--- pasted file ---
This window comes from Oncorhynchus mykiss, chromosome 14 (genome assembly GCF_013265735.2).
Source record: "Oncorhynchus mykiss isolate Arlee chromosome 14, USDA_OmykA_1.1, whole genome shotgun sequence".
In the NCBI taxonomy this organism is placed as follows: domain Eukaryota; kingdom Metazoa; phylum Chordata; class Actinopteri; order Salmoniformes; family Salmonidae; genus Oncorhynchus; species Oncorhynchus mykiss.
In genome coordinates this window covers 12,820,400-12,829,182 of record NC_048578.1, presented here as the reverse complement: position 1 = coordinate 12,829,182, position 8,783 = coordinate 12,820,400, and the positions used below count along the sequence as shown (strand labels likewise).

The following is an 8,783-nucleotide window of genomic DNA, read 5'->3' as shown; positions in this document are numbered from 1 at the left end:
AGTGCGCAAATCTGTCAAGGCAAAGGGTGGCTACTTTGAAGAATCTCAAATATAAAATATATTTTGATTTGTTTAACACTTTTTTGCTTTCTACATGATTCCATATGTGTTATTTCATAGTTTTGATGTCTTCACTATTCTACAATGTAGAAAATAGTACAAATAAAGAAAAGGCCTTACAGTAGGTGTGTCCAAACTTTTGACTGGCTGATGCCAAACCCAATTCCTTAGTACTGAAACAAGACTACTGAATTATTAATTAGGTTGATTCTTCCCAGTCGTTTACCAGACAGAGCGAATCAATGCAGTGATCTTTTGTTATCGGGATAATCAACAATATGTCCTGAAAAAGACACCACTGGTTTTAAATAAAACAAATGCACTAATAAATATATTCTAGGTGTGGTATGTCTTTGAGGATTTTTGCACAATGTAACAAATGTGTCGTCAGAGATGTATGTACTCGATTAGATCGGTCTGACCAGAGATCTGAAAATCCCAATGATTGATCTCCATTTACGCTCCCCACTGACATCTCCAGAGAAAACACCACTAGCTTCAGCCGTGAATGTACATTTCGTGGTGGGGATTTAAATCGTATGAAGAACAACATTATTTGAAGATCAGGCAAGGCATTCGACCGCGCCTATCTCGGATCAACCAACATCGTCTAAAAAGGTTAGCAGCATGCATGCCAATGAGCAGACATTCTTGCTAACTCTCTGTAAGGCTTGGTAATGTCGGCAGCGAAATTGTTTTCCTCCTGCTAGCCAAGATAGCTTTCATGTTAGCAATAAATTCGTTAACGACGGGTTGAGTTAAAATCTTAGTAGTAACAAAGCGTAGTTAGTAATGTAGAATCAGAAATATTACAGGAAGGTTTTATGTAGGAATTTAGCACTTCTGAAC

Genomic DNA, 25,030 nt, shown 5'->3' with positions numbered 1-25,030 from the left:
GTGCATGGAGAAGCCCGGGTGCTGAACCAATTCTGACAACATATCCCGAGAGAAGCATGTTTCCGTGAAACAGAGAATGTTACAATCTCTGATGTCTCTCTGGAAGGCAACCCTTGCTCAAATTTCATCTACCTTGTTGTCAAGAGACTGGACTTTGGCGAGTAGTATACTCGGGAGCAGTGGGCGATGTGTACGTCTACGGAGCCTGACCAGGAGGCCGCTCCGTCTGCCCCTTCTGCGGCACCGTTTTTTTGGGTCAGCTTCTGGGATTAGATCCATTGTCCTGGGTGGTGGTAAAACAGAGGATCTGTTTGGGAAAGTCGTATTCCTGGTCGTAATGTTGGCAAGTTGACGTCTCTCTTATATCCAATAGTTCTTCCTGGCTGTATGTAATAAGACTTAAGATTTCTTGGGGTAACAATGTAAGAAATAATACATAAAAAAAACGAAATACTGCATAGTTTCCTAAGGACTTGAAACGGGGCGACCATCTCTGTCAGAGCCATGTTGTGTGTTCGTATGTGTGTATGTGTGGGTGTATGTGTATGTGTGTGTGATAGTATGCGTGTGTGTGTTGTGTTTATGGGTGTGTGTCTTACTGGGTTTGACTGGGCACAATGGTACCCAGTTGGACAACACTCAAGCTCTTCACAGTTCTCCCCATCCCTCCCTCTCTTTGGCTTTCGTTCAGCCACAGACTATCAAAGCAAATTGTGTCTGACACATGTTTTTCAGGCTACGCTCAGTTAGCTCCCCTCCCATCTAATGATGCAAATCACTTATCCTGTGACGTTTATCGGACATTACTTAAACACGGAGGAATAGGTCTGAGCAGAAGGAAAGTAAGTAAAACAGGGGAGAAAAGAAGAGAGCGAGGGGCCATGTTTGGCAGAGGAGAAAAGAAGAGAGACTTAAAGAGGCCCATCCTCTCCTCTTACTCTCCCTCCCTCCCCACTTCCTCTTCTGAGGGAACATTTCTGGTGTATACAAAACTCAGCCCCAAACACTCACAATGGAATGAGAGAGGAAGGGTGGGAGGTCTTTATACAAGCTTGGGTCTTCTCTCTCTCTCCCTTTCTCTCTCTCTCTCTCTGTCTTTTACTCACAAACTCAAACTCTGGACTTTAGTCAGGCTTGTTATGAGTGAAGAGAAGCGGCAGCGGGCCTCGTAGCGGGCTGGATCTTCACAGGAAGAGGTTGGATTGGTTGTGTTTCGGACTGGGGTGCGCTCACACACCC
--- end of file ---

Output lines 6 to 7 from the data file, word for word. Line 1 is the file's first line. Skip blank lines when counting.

AGTGCGCAAATCTGTCAAGGCAAAGGGTGGCTACTTTGAAGAATCTCAAATATAAAATATATTTTGATTTGTTTAACACTTTTTTGCTTTCTACATGATTCCATATGTGTTATTTCATAGTTTTGATGTCTTCACTATTCTACAATGTAGAAAATAGTACAAATAAAGAAAAGGCCTTACAGTAGGTGTGTCCAAACTTTTGACTGGCTGATGCCAAACCCAATTCCTTAGTACTGAAACAAGACTACTGAATTATTAATTAGGTTGATTCTTCCCAGTCGTTTACCAGACAGAGCGAATCAATGCAGTGATCTTTTGTTATCGGGATAATCAACAATATGTCCTGAAAAAGACACCACTGGTTTTAAATAAAACAAATGCACTAATAAATATATTCTAGGTGTGGTATGTCTTTGAGGATTTTTGCACAATGTAACAAATGTGTCGTCAGAGATGTATGTACTCGATTAGATCGGTCTGACCAGAGATCTGAAAATCCCAATGATTGATCTCCATTTACGCTCCCCACTGACATCTCCAGAGAAAACACCACTAGCTTCAGCCGTGAATGTACATTTCGTGGTGGGGATTTAAATCGTATGAAGAACAACATTATTTGAAGATCAGGCAAGGCATTCGACCGCGCCTATCTCGGATCAACCAACATCGTCTAAAAAGGTTAGCAGCATGCATGCCAATGAGCAGACATTCTTGCTAACTCTCTGTAAGGCTTGGTAATGTCGGCAGCGAAATTGTTTTCCTCCTGCTAGCCAAGATAGCTTTCATGTTAGCAATAAATTCGTTAACGACGGGTTGAGTTAAAATCTTAGTAGTAACAAAGCGTAGTTAGTAATGTAGAATCAGAAATATTACAGGAAGGTTTTATGTAGGAATTTAGCACTTCTGAAC

Genomic DNA, 25,030 nt, shown 5'->3' with positions numbered 1-25,030 from the left: